I guess this could also link in nicely with e.g. https://www.raspberrypi.org/lego-model-smart-home/ and https://www.raspberrypi.org/internet-doorbell/
It’s fun to see i’m not alone on the topic :) I’m also doing such system using JSON-RPC clients and servers, probes and RF wall plugs, with a PHP mobile-oriented interface :) I must look at this project when i’ll be at home and see what each one can bring the other !
Great Idea, would like to see the use of thermostat and heater/ac vents for zone heating and cooling also attached so that only rooms being used would be heated or conditioned. Instead of an alarm a local circuit would close off unoccupied rooms allowing airflow to occupied rooms. Savings would be significant. Thermostats would be set by phone interface for pre conditioning home prior to occupancy. Would need a clock interface like a smart thermostat
WOW!!! This is cool!
Nice work, but can you explain what it does that some of the existing HA/security software doesn’t, as I’m currently looking to change my HA software?
I’ve been using “misterhouse for over 10 years, and from research so far expecting to replace it with openhab on a Pi. They both seem to have the same capabilities but a larger and more active community developing and supporting them, and the Pi is one of the platforms right at the top of the openhab homepage.
I’m right behind the idea of good interaction between all the different classes of sensors (I use X10, RF, IR, various serial protocols, Weeder I/O boards, PIR sensors etc etc etc) and defining rules to control things, but I’m not sure what this does better than some fairly well established open source alternatives?
If you want home automation, stick to openhab. I designed alertR as an alarm/notification system. It does not send/process values like temperature values from a sensor. Though, it can handle triggered alerts because of the temperature rising above a threshold.
But I would suggest to separate home automation from home security. When you take a look at openhab, the core is over 30 MB of Java code. Despite my personal distaste for Java, the code base is just too large in my opinion. They try to support a lot of protocols (and from what I have seen they are doing a great job there). But when it comes to security I prefer smaller and simpler things. That is the reason the clients of alertR have the actual logic to decide to trigger an alarm (and not the server). This way, each client can exactly do its job and has the actual code for its job (and not the code for all jobs).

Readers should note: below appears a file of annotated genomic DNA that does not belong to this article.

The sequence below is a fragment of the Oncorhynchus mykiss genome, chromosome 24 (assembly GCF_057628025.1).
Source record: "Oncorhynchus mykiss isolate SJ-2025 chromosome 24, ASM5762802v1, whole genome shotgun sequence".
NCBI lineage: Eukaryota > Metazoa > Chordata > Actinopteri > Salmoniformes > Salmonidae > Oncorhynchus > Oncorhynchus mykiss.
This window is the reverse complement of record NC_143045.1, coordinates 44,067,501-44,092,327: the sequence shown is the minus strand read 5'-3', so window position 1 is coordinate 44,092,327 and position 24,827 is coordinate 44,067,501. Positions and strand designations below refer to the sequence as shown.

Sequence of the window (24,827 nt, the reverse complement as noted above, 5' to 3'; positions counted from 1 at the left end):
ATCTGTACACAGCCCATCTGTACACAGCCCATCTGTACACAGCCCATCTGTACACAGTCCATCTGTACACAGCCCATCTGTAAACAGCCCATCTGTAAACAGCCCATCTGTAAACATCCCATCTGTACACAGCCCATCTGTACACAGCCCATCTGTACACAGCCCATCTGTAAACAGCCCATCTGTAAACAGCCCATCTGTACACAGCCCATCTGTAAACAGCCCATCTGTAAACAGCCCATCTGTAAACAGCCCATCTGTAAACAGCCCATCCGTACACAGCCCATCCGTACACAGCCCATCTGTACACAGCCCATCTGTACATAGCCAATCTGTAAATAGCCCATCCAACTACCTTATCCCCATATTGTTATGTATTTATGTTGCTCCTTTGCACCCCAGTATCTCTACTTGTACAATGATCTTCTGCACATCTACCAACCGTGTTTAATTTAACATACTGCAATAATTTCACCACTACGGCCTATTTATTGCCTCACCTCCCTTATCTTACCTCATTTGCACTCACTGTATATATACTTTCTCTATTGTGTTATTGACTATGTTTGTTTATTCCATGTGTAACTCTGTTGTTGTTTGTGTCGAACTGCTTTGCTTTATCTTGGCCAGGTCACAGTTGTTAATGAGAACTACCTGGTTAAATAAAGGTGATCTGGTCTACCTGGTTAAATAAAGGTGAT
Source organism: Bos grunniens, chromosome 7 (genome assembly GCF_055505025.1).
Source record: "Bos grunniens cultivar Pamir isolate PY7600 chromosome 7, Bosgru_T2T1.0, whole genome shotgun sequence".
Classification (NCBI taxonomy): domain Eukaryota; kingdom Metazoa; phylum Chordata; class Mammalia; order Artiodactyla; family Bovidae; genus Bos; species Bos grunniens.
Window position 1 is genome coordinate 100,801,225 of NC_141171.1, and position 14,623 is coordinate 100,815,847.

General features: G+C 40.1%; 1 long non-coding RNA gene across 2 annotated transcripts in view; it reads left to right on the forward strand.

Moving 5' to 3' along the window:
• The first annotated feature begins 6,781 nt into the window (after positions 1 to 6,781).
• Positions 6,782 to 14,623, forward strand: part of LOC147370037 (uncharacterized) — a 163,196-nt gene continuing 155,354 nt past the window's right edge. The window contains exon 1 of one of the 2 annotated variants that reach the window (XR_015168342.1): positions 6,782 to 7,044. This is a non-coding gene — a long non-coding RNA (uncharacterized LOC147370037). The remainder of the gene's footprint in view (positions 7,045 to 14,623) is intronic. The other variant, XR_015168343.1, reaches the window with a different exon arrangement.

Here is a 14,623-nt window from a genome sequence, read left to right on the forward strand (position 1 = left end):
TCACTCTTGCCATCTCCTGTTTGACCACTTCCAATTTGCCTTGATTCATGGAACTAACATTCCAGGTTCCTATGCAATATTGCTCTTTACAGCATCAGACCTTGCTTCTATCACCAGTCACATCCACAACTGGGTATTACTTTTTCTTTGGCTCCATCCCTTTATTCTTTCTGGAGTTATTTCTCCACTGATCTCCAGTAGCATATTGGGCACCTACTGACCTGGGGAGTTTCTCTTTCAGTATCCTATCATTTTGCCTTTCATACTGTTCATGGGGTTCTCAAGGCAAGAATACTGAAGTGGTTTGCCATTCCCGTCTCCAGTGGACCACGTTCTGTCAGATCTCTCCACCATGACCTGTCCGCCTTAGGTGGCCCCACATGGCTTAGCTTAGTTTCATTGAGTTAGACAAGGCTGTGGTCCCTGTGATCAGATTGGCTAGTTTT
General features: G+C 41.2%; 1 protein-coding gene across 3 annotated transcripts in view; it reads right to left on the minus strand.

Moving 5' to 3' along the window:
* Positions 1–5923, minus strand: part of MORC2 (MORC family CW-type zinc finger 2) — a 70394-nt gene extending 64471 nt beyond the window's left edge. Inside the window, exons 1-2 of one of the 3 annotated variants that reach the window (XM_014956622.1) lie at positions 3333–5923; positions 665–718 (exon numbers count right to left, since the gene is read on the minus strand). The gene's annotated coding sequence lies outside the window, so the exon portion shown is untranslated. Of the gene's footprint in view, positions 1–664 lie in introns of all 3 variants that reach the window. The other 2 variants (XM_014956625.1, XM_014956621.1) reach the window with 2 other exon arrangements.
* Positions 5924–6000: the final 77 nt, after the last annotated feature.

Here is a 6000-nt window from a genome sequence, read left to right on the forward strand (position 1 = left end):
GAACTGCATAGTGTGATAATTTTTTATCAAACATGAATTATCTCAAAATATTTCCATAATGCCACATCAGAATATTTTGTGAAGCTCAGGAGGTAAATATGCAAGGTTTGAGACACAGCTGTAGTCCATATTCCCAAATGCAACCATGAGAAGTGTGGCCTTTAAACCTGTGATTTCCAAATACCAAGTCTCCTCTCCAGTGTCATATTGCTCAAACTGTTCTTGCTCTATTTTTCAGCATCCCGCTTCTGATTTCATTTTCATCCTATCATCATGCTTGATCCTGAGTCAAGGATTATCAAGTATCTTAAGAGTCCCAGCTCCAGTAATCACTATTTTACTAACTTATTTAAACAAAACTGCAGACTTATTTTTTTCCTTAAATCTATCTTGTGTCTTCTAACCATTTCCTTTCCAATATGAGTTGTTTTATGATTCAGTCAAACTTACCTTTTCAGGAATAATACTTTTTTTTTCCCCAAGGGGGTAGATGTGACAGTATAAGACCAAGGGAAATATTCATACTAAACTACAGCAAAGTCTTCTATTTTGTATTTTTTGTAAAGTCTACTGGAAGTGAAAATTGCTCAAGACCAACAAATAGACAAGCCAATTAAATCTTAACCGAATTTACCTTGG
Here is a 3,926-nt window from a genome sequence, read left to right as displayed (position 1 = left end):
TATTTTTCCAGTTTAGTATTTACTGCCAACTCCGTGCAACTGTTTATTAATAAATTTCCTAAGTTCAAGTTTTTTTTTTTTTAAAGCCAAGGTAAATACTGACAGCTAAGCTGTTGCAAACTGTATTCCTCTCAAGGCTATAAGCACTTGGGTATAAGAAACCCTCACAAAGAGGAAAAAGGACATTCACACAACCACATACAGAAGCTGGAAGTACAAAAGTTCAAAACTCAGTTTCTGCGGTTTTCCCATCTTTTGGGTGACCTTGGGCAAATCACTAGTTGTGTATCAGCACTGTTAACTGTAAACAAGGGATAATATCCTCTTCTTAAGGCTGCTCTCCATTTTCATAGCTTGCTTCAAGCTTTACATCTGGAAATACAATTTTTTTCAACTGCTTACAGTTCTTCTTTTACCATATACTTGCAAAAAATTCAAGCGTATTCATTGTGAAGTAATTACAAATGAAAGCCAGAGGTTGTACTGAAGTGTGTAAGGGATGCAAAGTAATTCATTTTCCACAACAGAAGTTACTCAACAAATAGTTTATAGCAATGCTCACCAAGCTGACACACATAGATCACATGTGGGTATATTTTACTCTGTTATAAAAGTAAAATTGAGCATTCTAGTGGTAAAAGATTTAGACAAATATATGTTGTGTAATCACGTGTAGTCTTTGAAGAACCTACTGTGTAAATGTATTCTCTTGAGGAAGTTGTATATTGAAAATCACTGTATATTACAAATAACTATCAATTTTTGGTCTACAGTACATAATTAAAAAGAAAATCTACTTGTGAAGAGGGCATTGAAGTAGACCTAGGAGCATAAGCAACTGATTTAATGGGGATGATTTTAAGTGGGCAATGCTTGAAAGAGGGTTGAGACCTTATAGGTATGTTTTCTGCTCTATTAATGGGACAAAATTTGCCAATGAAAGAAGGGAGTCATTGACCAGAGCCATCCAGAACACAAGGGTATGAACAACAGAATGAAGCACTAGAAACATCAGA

I hope this helps.
This is great. But I wanted to point somthing out. A criminal looking at a window as an entryway will no be opening it that wat. Need a way to sense the glass being broken.
No, but a criminal will likely open a door to exit.
Cool delivery of a practical solution to a what seems on the face of it a simple need. I have been looking for a practical Pi solution to a nurse call system in a nursing home and this looks like a perfect fit (with a bit of jiggey pokery). Will have to have a play.
I read about this project I started browsing through your blog. I am very, very interested in implementing your design at my house, which is now being built and every possibility is open to me. I am no stranger to the command line and I’ve recently started GPIO programming and fiddling with electronics so I was able to understand your schematics. That’s a plus, but I’ve never gone beyond basic scripting in python, so I really hope I will be able to browse through your code and set it up. The electrician hasn’t even laid a single plastic tube for wires yet so I’m trying to gather all the possible sensors and electronics I’m going to need so that the are all neatly wired behind the plaster board before the walls are sealed. The smoke detectors for example were a really nice idea that I hadn’t thought of! Thanks! Nor had I thought of motion detectors, but hey, I’m still learning. What matters to me at this point is what I’m going to need sensor-wise and where would be the optimal place to put it, and then, quite later, I can get to connecting and testing.
Once again, brilliant job!